HE was once called ‘America’s toughest boss.’ Living up to that name, his book has moved into the top 10 in the bestseller list in the US and in Asia as well knocks some pretty hard punches about managing and surviving in a workplace. However, the book itself defies definitions of sorts. It is at best a part self-help, part leadership and part management manual. And it is this interesting mix that attracts readers like I, who generally tend to skip hardcore management books.
Another attraction is the sheer range of subjects it addresses. ‘Winning’ is all about empowering others, getting the right leaders to create great companies and choosing integrity and candour over charts, graphs and politics. Candour, argues Jack Welch, is the key and that’s because ".... lack of candour blocks smart ideas, fast action and good people contributing all the stuff they’ve got. It’s a killer."
Candour is one of the many elements that gets covered in the book. The range is enormous, but that comes as no surprise considering this book has drawn on Welch’s interactions with close to 250,000 people at various levels in organisations both big and small. So this is a book about people while protecting your profits or maintaining your bottomline. It’s a book about being passionate about the people that an organisation hires. The crux of any successful business (and Welch would sure know that) is the people that drive it. If the people in any organisation fail to be fired then however dramatic the vision for the company, it is likely to fail.
But managing people is a fine art too, argues the author, who in his long-running career as a CEO had seen high performers turn into average performers, people ending up in the wrong line, being a totally demotivated lot and still others who sometimes by default end up being in the firing line. Each of these circumstances needs a totally different treatment and there is no fool-proof way of getting it right each time. But through careful honing of people skills, leaders and managers can spot potential trouble in the offing and even correct it. And ways of correcting it, can lead to some winning ways, a whole lot of which can be found in the book.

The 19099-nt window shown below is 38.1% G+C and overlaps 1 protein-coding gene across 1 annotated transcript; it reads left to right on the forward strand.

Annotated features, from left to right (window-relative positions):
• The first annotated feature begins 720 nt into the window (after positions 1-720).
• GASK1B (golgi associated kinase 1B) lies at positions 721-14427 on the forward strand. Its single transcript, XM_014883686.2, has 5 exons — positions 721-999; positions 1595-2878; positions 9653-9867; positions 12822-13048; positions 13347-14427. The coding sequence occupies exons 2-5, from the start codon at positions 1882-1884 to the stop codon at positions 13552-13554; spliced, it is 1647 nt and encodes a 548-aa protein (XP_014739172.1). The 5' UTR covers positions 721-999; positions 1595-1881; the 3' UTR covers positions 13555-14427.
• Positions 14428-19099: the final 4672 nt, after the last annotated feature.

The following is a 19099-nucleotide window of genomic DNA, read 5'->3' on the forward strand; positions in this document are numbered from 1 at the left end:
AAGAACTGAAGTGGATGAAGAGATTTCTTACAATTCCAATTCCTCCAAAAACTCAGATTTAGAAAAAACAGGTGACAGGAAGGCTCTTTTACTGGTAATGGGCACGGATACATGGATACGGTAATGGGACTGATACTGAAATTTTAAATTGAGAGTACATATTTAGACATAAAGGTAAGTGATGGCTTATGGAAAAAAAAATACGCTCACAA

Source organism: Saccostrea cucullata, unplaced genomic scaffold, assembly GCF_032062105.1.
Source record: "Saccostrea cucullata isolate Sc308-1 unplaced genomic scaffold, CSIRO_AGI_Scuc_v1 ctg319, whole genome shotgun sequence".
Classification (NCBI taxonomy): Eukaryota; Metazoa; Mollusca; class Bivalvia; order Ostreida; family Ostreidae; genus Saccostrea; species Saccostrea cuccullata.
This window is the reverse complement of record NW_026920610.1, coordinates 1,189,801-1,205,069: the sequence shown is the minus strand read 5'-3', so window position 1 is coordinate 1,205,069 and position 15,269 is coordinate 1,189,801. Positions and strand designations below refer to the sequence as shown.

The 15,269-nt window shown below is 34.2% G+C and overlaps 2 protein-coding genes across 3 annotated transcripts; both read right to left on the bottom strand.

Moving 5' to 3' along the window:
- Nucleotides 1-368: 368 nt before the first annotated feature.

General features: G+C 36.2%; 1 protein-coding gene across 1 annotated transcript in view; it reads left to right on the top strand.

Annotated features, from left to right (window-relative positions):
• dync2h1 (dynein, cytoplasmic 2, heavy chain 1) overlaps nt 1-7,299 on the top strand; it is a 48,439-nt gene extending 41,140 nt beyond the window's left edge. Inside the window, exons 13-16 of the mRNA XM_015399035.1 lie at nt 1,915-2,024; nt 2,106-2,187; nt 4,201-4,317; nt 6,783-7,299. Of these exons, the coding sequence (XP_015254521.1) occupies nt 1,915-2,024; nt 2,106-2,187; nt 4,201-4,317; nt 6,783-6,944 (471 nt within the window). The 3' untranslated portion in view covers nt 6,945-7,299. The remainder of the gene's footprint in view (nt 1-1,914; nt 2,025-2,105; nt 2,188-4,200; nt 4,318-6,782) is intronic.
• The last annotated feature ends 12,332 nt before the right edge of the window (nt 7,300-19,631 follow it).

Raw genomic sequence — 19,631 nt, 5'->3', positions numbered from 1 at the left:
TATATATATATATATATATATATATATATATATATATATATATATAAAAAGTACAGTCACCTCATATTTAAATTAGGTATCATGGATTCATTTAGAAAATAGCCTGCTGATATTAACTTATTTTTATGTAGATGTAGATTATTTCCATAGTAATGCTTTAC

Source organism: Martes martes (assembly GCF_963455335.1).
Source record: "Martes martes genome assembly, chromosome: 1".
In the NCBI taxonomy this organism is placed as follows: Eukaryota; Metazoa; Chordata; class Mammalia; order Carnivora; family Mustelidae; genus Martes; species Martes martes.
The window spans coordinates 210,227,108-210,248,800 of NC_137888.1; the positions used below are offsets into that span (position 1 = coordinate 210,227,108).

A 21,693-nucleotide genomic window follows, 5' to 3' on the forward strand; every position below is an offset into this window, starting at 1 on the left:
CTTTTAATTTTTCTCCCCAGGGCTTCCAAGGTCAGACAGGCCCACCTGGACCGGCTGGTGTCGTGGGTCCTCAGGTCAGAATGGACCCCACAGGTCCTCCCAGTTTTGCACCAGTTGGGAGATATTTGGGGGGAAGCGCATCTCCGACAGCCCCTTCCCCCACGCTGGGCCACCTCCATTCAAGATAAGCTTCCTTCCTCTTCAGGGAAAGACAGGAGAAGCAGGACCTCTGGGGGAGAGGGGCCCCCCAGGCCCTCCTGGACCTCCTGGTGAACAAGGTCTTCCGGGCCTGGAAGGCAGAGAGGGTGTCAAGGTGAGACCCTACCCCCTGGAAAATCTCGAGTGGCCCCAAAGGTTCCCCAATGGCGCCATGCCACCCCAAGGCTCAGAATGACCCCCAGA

Beyond leadership, hiring and firing.... this may come as a total surprise but Welch even delves into that tricky issue of work-life balance. Many say, given his string of failed relationships, it is his highly publicised affair and later marriage to Suzy Welch that probably led to the inclusion of this chapter. The author himself admits discovering a whole new self in this relationship, so much so that the man who once loved the golfing greens thinks it’s a waste of time spending so much time teeing off. And it is with that new-found awareness that Welch launches into what most of us already know, but given the hectic pace of our lives fail to achieve — the trick to a successful career lies pretty much in arriving at the work-life balance. Easier said than done, the cynics might argue, but when one of the world’s longest running CEO (before his retirement of course) dishes out such advice, one hopes other CEOs would take a moment to pause and reflect on such life-altering thoughts.
Beyond these seemingly basic issues, the purists don’t get left behind. For the true-blue management types there is enough appealing stuff in his discourse on Six Sigma and a pretty lengthy talk on Mergers and Acquisitions. So in the 372 pages you get lots of tips on dealing with just about every issue in the work place: tough competition, tough bosses, tough workplaces and tough employees. But things don’t quite end there.
Welch makes a clear call for action to make every day at work a winning one. As he explains: "If you really want to find a great job, choose something you love to do, make sure you are with people you like and then give it your all. If you do that, you’ll never really work another day in your life." Easier said than done, you might say, but ‘Winning’ which is already being dubbed the ‘bible for business for generations to come’ promises to show you how.
And in the true spirit of
this book, the couple made a winning start by putting their foot in
their mouth and donating the US $4 million advance for the book to
charity. Now, that’s motivation enough to get started on it.